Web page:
When I was younger we did all kinds of violent stuff. We had to do it for real since we had no video games.

          Games and activities included:
          - Shoot an arrow straight up, whoever stood closest to where in landed won. (never claimed we were smart )
          - Bottle rocket wars. Build a fortification and defend it and try to blow your opponets of of thier fort. Each participant had a 1000-2000 bottle rockets or so, real mess to clean up after.
          - Blood ball - basically basketball with hockey checking rules.
          - Sword fighting.
          - we played army and "killed" each other.
          - Watching cartoons (way more violent back then)
          - Movies (maybe less graphic than today, but my imagination still did a better job back then than special effects do today.
          - In gym we played bombardment where the goal was to inflict as much damage as possible with kick balls.
          - etc etc etc

          All that violence and my sibblings and the kids in my neighborhood all grew up relatively normal. I think the big difference today is media coverage. There are also 2x + the number of people so one should expect a significant growth in the amount of violence. I also think hand guns and assult style guns are more common today than back then. There is also a "status" associated with having a gun that did not exist back when I was a kid.

          Chris

          P.S. I don't own a gun and have never had any desire to. When I go postal it will be with a broadsword and a crossbow. Guns are for whimps. I prefer to be up close and personal.

          P.P.S. I am (gasp) liberal.



          Never said we

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          • #6
            Of course these type of things desensitize people to violence.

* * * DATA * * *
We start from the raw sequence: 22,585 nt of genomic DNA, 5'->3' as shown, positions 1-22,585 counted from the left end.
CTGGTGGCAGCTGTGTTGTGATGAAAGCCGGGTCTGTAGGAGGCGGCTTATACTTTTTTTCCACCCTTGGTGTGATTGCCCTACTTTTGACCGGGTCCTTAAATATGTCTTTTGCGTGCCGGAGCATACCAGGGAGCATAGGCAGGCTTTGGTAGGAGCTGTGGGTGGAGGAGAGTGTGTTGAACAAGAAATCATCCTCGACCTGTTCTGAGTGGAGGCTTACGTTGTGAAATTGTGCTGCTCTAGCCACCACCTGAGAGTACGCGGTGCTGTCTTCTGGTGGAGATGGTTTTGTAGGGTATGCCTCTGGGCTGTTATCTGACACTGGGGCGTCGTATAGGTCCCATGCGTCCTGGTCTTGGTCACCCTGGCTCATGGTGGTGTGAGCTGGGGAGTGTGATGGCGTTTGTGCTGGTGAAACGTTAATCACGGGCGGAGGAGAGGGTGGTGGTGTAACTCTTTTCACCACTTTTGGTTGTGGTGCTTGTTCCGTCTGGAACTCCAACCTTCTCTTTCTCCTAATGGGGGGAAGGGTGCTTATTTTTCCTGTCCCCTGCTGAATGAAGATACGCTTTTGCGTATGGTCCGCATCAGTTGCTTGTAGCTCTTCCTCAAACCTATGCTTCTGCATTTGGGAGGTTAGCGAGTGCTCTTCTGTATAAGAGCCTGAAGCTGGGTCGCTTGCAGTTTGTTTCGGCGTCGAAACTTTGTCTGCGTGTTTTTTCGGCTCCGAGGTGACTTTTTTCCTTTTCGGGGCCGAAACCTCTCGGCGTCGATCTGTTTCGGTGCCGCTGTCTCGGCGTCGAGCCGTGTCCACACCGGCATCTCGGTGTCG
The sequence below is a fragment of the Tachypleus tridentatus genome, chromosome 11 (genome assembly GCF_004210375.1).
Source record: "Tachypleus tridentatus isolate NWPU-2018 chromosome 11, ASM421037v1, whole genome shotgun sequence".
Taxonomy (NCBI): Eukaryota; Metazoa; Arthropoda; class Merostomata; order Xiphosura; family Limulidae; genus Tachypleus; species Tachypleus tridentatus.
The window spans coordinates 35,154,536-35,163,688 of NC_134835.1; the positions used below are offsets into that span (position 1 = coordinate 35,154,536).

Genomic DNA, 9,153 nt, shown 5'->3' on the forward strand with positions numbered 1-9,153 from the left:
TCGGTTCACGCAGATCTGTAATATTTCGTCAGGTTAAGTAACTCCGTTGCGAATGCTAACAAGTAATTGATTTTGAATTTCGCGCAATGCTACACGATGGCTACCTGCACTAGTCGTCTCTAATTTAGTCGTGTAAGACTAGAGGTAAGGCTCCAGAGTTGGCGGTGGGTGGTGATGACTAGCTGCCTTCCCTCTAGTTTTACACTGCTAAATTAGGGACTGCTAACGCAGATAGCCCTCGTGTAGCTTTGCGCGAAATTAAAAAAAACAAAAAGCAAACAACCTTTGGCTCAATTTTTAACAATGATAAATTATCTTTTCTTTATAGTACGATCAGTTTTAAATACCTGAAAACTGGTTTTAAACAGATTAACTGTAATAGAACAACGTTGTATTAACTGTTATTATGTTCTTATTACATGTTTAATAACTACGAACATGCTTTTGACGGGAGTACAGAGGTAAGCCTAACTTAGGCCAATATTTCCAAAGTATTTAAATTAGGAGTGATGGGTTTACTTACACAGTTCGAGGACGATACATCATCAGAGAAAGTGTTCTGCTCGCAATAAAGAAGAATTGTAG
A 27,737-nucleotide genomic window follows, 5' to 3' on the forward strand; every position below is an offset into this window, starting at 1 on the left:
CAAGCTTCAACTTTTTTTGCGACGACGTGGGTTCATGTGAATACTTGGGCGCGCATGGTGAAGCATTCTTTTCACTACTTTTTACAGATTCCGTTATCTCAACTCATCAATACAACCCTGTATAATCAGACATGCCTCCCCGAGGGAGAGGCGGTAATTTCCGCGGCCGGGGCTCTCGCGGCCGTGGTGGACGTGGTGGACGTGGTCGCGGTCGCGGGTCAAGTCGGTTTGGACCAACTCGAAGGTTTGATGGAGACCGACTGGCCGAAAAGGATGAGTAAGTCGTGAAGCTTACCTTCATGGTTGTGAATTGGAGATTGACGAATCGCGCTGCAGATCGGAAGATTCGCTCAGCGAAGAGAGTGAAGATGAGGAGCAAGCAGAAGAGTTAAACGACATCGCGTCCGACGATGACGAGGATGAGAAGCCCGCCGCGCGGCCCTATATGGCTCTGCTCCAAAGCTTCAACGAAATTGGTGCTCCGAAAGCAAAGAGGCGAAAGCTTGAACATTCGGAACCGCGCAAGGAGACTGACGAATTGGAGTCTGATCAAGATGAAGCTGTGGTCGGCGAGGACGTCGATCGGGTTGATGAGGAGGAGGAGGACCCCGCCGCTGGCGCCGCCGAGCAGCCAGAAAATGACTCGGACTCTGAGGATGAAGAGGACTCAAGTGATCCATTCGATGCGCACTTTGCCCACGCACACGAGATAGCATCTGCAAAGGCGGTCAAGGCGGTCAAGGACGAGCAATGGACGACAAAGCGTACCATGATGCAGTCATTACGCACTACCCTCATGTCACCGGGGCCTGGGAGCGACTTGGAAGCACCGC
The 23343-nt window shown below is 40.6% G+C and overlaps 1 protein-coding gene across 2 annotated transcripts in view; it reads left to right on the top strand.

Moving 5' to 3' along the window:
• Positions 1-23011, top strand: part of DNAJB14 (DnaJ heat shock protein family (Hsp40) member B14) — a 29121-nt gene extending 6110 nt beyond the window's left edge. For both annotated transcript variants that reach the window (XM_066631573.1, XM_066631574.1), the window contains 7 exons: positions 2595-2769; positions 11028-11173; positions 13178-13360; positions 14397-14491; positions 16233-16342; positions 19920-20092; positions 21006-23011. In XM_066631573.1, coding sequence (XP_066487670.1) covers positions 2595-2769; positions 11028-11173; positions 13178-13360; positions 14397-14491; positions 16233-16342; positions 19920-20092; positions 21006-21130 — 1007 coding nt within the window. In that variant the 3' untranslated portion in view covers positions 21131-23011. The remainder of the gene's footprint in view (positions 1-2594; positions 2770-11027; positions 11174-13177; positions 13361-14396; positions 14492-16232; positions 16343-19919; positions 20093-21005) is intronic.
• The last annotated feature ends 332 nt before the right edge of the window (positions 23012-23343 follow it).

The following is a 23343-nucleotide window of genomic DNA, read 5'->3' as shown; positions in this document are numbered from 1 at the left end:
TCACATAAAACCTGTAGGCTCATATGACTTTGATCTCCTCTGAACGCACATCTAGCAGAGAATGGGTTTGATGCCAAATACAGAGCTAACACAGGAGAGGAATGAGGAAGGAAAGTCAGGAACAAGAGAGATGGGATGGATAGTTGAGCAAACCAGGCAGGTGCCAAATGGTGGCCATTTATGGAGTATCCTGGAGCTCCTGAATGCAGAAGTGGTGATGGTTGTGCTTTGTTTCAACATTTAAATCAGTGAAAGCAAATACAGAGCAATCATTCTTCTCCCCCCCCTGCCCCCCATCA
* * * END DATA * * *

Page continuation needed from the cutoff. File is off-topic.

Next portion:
The difference between the "first person shooter" games of today, and of course the movies, is the realistic and graphic violence that is depicted compared to the "old days." As we go further into the depravity of hollywood, we find a whole subset of movies appropriately called "torture porn."

            It is--to use a phrase being tossed around a lot these days--"common sense" that celebrating violence and making it seem normal and prevalent in society would have an affect.

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            • #7
              Hollywood's glorification of violence has continued through the decades, and is probably as great or greater a cause of the desensitization of the young as video games.

              The irony of wealthy hollywood actors who receive their paychecks through an industry that feeds off such depictions lecturing the rest of us has attracted some long overdue attention: http://www.youtube.com/watch?v=1OayyLQi6vE&feature=player_embedded

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              • #8
                While I personally believe these modern versions of movies and games very likely have some effect on a few people, the fascination with violence and so on is not new. Think about the gatherings of people in the ancient periods to watch gladiators and people fighting for their lives against lions. We have evidence of similar lure to violence in the mobs that gathered to watch hangings, or the people that are observers, but do nothing to stop violence on the streets. Of course there is the so called gentleman's sport of boxing, and the worse ultimate fighter interchanges. Add into that the inhumane things such as dog and cock fighting, bull fighting, and so on.

                Does the more graphic abilities in the movies and games today add to the possible corruption of weak minds? Possibly. But, the fact that for whatever reason, many of us are drawn to these things, at least passively, is a fact. I would like to hope I would never become a serial killer, yet I have still found Dexter, The Sopranos, and the ilk to be somehow fascinating. Maybe the trick is being able to notice when someone appears to be stepping over that psychological line to perhaps become a threat.